Repeated occurrences of methanogenic zones, diagenetic dolomite formation and linked silicate alteration in southern Bering Sea sediments (Bowers Ridge, IODP Exp. 323 Site U1341)

Online Access: Get full text
doi: 10.1016/j.dsr2.2013.09.008
Author(s): Wehrmann, Laura M.; Ockert, C.; Mix, A. C.; Gussone, N.; Teichert, B. M. A.; Meister, P.
Author Affiliation(s): Primary:
University of California at Riverside, Department of Earth Sciences, Riverside, CA, United States
Other:
Universität Münster, Germany
Oregon State University, United States
Max Planck Institute for Marine Microbiology, Germany
Volume Title: Plio-Pleistocene paleoceanography of the Bering Sea
Volume Author(s): Takahashi, Kozo, editor; Ravelo, A. Christina; Okazaki, Yusuke
Source: Plio-Pleistocene paleoceanography of the Bering Sea, edited by Kozo Takahashi, A. Christina Ravelo and Yusuke Okazaki. Deep-Sea Research. Part II: Topical Studies in Oceanography, Vol.125-126, p.117-132. Publisher: Elsevier, Oxford, International. ISSN: 0967-0645
Note: In English. 139 refs.; illus., incl. 3 tables, sketch map
Summary: Diagenetic precipitates, such as dolomite, and the chemistry of residual deeply buried porewater often represent the only traces of past biogeochemical activity in marine sediments. A 600 m thick sedimentary section, recently drilled at Integrated Ocean Drilling Program (IODP) Site U1341 on Bowers Ridge (southern Bering Sea), provides insight into such a 4.3 Ma old paleo-diagenetic archive. Hard-lithified calcite-dolomite layers, and laminae of disseminated carbonate, were recovered in diatom-rich sediments over a depth range of 400 m. Carbon isotope values of the diagenetic carbonates between -16.6 and -14.4 ppm (VPDB) and strontium isotope ratios of dolomites close to past seawater values suggest carbonate precipitation induced by the production of dissolved inorganic carbon (DIC) during elevated rates of organic carbon mineralization, primarily via sulfate reduction, at shallow sediment depth below the paleo-seafloor. Diagenetic carbonates at 280-440 m below seafloor were likely also produced by the intermittent onset of sulfate reduction coupled to the anaerobic oxidation of methane (AOM) at sulfate-methane transition zones (SMTZ). These microbially mediated processes do not occur in the sediment at this site at present but were likely connected to the presence of a methanogenic zone at 2.58-2.51 Ma. A minimum in sulfate concentrations in modern porewaters and low sedimentary Ba/Al ratios resulting from former sulfate depletion are reminiscent of the presence of this large methanogenic zone. The minimum in sulfate concentrations is reflected in a minimum in magnesium concentrations, less radiogenic strontium and isotopically light calcium in the porewater. It is proposed that magnesium was removed from the porewater during carbonate precipitation and volcanic ash alteration which occurred in the former methanogenic zone and also released strontium with a less radiogenic isotope ratio and isotopically light calcium into the porewater. The isotopic composition of porewater calcium was also influenced by ammonium-calcium exchange on clay minerals and carbonate recrystallization. Our study elucidates the response of porewater element concentrations and isotopic profiles interlinked with the formation of diagenetic carbonates to changes in the deposition of organic carbon in sediments of deeper water sites (>2000 m water depth) over prolonged timescales. It shows that variations in biogeochemical processes in response to changes in oceanographic conditions and a dynamic subseafloor biogeochemical zonation have to also be taken into account at these deep water sites for a global assessment of organic carbon burial fluxes and remineralization. Abstract Copyright (2016) Elsevier, B.V.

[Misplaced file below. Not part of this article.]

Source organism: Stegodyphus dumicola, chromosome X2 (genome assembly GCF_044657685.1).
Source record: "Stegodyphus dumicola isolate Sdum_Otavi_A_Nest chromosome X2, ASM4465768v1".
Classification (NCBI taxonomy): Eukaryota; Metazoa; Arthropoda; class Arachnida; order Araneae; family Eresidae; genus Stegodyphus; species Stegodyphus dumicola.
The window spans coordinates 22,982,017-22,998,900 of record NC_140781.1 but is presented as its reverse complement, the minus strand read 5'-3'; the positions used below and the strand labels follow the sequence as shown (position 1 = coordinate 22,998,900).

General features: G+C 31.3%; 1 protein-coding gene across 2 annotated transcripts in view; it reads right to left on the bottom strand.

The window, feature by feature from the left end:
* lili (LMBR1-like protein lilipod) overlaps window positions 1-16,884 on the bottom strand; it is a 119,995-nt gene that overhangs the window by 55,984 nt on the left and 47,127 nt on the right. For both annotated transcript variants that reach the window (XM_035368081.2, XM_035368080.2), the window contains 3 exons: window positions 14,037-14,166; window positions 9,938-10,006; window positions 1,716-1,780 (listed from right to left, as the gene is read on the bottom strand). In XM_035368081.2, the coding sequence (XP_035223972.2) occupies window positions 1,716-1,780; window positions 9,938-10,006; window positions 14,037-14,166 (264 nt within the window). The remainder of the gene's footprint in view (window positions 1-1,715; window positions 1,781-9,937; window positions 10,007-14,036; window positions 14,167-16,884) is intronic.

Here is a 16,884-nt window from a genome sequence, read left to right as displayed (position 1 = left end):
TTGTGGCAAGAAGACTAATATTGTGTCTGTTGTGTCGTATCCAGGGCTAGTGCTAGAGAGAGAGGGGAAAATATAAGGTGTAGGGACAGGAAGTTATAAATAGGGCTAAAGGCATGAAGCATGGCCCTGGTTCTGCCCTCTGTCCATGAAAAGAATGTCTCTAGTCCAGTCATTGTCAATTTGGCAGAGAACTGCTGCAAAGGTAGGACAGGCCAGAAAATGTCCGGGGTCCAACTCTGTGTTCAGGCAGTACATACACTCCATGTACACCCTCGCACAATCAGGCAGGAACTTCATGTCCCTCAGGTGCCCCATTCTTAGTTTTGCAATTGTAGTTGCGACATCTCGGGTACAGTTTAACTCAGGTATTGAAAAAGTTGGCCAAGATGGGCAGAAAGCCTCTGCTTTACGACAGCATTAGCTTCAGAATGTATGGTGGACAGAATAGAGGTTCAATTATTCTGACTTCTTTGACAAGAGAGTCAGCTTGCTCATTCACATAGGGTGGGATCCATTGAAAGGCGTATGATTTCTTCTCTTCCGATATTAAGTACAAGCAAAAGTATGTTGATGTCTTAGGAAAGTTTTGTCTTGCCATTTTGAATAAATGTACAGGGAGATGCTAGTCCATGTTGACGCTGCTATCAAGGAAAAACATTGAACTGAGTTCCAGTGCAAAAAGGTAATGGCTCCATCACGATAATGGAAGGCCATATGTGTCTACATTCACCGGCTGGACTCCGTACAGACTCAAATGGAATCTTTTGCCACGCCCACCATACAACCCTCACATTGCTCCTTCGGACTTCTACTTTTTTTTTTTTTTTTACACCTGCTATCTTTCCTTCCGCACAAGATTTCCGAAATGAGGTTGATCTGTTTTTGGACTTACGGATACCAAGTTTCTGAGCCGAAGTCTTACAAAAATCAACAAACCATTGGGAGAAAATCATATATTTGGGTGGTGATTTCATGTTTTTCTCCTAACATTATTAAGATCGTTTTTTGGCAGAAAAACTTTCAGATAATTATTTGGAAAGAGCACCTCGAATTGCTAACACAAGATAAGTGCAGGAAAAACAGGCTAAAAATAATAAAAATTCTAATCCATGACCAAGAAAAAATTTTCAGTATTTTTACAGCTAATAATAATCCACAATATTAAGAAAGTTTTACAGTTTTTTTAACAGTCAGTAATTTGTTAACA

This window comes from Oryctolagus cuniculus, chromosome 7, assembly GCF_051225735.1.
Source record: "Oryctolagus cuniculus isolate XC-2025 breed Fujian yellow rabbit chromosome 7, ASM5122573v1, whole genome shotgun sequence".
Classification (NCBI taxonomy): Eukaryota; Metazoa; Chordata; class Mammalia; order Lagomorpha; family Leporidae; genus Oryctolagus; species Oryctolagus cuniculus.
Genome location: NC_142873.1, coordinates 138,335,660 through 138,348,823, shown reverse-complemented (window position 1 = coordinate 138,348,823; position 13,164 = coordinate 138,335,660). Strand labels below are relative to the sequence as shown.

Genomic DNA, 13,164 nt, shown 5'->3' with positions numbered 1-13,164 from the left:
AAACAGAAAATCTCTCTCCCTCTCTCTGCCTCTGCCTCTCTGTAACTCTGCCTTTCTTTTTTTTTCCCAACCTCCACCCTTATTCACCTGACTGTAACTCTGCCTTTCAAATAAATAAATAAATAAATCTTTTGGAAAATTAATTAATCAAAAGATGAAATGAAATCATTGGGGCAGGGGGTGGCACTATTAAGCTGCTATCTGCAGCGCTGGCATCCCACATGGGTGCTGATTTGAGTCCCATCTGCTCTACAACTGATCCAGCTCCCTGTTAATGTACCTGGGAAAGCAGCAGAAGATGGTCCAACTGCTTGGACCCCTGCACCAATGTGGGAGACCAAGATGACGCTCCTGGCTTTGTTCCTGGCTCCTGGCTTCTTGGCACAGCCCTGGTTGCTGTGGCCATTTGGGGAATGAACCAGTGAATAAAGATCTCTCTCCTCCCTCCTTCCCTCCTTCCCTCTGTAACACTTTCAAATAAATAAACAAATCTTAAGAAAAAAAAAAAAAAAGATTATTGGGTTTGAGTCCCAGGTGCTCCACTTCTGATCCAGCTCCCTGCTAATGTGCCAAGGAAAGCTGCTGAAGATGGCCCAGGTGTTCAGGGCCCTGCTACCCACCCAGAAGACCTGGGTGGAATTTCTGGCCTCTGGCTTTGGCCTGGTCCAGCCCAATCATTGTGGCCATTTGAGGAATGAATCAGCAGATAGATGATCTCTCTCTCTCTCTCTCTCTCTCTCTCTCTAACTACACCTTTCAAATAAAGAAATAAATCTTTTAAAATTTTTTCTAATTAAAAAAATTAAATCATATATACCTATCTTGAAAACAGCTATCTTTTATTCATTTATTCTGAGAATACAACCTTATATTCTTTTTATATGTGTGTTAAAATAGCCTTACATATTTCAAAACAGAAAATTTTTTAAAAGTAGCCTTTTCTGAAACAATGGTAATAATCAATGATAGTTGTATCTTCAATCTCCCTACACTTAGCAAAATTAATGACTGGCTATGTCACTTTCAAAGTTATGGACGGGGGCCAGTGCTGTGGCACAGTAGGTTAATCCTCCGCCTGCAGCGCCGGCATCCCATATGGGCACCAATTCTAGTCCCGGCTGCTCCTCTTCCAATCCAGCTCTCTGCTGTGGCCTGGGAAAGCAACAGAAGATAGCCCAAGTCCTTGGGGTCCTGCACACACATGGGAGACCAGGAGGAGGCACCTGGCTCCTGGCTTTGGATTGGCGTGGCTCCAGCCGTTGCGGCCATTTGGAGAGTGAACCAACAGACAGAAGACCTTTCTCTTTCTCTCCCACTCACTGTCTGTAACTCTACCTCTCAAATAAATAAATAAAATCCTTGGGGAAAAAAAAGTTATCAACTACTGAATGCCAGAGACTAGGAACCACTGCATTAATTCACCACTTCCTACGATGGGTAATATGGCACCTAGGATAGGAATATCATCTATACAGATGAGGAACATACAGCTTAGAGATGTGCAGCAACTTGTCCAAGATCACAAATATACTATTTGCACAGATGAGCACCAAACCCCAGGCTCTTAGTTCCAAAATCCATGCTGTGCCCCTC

Year of Publication: 2016
Research Program: IODP Integrated Ocean Drilling Program
Key Words: 02 Geochemistry; 12 Stratigraphy, Historical Geology and Paleoecology; Aliphatic hydrocarbons; Alkaline earth metals; Alkanes; Bering Sea; Bowers Ridge; C-13/C-12; Ca-44/Ca-40; Calcium; Carbon; Carbonates; Cenozoic; Chemostratigraphy; Cores; Diagenesis; Dolomite; Expedition 323; Geochemistry; Hydrocarbons; IODP Site U1341; Integrated Ocean Drilling Program; Isotope ratios; Isotopes; Lithostratigraphy; Magnesium; Marine sediments; Metals; Methane; Neogene; North Pacific; Northwest Pacific; O-18/O-16; Organic compounds; Oxygen; Pacific Ocean; Pleistocene; Pliocene; Pore water; Quaternary; Reduction; Sedimentary rocks; Sediments; Sr-87/Sr-86; Stable isotopes; Strontium; Sulfates; Tertiary; West Pacific; X-ray diffraction data
Coordinates: N540200 N540200 E1790031 E1790031
Record ID: 2017013130
Copyright Information: GeoRef, Copyright 2019 American Geosciences Institute. Reference includes data from CAPCAS, Elsevier Scientific Publishers, Amsterdam, Netherlands